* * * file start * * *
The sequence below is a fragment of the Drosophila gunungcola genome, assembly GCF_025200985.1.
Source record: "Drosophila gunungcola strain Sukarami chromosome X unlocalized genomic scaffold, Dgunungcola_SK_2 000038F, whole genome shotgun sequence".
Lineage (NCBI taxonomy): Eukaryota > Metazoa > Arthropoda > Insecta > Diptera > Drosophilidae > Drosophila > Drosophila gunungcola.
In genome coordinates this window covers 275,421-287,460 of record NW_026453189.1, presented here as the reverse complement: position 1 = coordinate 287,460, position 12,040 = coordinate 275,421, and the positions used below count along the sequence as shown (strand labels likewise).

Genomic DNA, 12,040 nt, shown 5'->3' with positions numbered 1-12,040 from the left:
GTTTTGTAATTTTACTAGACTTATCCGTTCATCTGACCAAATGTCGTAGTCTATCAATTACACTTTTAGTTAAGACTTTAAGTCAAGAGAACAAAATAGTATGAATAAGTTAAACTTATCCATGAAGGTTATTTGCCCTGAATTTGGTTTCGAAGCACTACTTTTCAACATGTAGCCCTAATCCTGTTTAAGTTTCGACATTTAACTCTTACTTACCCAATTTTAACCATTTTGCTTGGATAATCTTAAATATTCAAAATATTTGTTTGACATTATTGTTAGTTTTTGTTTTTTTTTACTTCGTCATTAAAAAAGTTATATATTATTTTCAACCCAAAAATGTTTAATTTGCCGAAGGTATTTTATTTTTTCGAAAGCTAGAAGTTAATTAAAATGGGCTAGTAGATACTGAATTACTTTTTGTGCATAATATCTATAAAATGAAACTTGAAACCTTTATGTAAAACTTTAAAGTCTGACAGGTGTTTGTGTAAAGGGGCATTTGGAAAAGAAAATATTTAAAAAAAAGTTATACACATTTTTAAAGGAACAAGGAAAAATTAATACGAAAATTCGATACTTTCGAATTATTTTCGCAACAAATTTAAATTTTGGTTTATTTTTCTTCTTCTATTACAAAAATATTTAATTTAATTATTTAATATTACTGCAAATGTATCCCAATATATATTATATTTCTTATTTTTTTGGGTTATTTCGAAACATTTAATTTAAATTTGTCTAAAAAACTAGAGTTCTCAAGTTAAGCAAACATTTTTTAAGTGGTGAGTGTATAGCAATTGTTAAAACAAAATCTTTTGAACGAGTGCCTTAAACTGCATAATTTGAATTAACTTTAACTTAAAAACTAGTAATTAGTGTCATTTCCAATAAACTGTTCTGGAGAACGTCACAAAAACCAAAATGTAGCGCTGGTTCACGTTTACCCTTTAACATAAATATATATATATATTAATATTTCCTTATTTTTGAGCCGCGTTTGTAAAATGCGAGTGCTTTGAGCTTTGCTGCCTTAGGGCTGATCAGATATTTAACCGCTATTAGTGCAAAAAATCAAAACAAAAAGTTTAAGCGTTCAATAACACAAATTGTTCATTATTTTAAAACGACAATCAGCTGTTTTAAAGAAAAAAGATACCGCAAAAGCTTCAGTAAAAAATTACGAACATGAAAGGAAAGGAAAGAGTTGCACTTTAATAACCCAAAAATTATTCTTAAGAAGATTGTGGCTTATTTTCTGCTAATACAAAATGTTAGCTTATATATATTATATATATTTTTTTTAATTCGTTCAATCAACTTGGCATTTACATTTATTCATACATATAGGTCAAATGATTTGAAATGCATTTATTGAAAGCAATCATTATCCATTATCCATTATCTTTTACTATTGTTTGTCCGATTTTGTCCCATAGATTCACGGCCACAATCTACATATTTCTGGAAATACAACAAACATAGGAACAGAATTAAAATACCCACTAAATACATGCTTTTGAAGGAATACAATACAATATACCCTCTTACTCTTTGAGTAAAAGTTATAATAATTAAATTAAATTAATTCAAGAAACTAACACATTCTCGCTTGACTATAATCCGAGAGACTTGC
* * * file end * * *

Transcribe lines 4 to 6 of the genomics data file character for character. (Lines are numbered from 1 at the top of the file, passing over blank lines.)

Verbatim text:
In genome coordinates this window covers 275,421-287,460 of record NW_026453189.1, presented here as the reverse complement: position 1 = coordinate 287,460, position 12,040 = coordinate 275,421, and the positions used below count along the sequence as shown (strand labels likewise).

Genomic DNA, 12,040 nt, shown 5'->3' with positions numbered 1-12,040 from the left:
GTTTTGTAATTTTACTAGACTTATCCGTTCATCTGACCAAATGTCGTAGTCTATCAATTACACTTTTAGTTAAGACTTTAAGTCAAGAGAACAAAATAGTATGAATAAGTTAAACTTATCCATGAAGGTTATTTGCCCTGAATTTGGTTTCGAAGCACTACTTTTCAACATGTAGCCCTAATCCTGTTTAAGTTTCGACATTTAACTCTTACTTACCCAATTTTAACCATTTTGCTTGGATAATCTTAAATATTCAAAATATTTGTTTGACATTATTGTTAGTTTTTGTTTTTTTTTACTTCGTCATTAAAAAAGTTATATATTATTTTCAACCCAAAAATGTTTAATTTGCCGAAGGTATTTTATTTTTTCGAAAGCTAGAAGTTAATTAAAATGGGCTAGTAGATACTGAATTACTTTTTGTGCATAATATCTATAAAATGAAACTTGAAACCTTTATGTAAAACTTTAAAGTCTGACAGGTGTTTGTGTAAAGGGGCATTTGGAAAAGAAAATATTTAAAAAAAAGTTATACACATTTTTAAAGGAACAAGGAAAAATTAATACGAAAATTCGATACTTTCGAATTATTTTCGCAACAAATTTAAATTTTGGTTTATTTTTCTTCTTCTATTACAAAAATATTTAATTTAATTATTTAATATTACTGCAAATGTATCCCAATATATATTATATTTCTTATTTTTTTGGGTTATTTCGAAACATTTAATTTAAATTTGTCTAAAAAACTAGAGTTCTCAAGTTAAGCAAACATTTTTTAAGTGGTGAGTGTATAGCAATTGTTAAAACAAAATCTTTTGAACGAGTGCCTTAAACTGCATAATTTGAATTAACTTTAACTTAAAAACTAGTAATTAGTGTCATTTCCAATAAACTGTTCTGGAGAACGTCACAAAAACCAAAATGTAGCGCTGGTTCACGTTTACCCTTTAACATAAATATATATATATATTAATATTTCCTTATTTTTGAGCCGCGTTTGTAAAATGCGAGTGCTTTGAGCTTTGCTGCCTTAGGGCTGATCAGATATTTAACCGCTATTAGTGCAAAAAATCAAAACAAAAAGTTTAAGCGTTCAATAACACAAATTGTTCATTATTTTAAAACGACAATCAGCTGTTTTAAAGAAAAAAGATACCGCAAAAGCTTCAGTAAAAAATTACGAACATGAAAGGAAAGGAAAGAGTTGCACTTTAATAACCCAAAAATTATTCTTAAGAAGATTGTGGCTTATTTTCTGCTAATACAAAATGTTAGCTTATATATATTATATATATTTTTTTTAATTCGTTCAATCAACTTGGCATTTACATTTATTCATACATATAGGTCAAATGATTTGAAATGCATTTATTGAAAGCAATCATTATCCATTATCCATTATCTTTTACTATTGTTTGTCCGATTTTGTCCCATAGATTCACGGCCACAATCTACATATTTCTGGAAATACAACAAACATAGGAACAGAATTAAAATACCCACTAAATACATGCTTTTGAAGGAATACAATACAATATACCCTCTTACTCTTTGAGTAAAAGTTATAATAATTAAATTAAATTAATTCAAGAAACTAACACATTCTCGCTTGACTATAATCCGAGAGACTTGC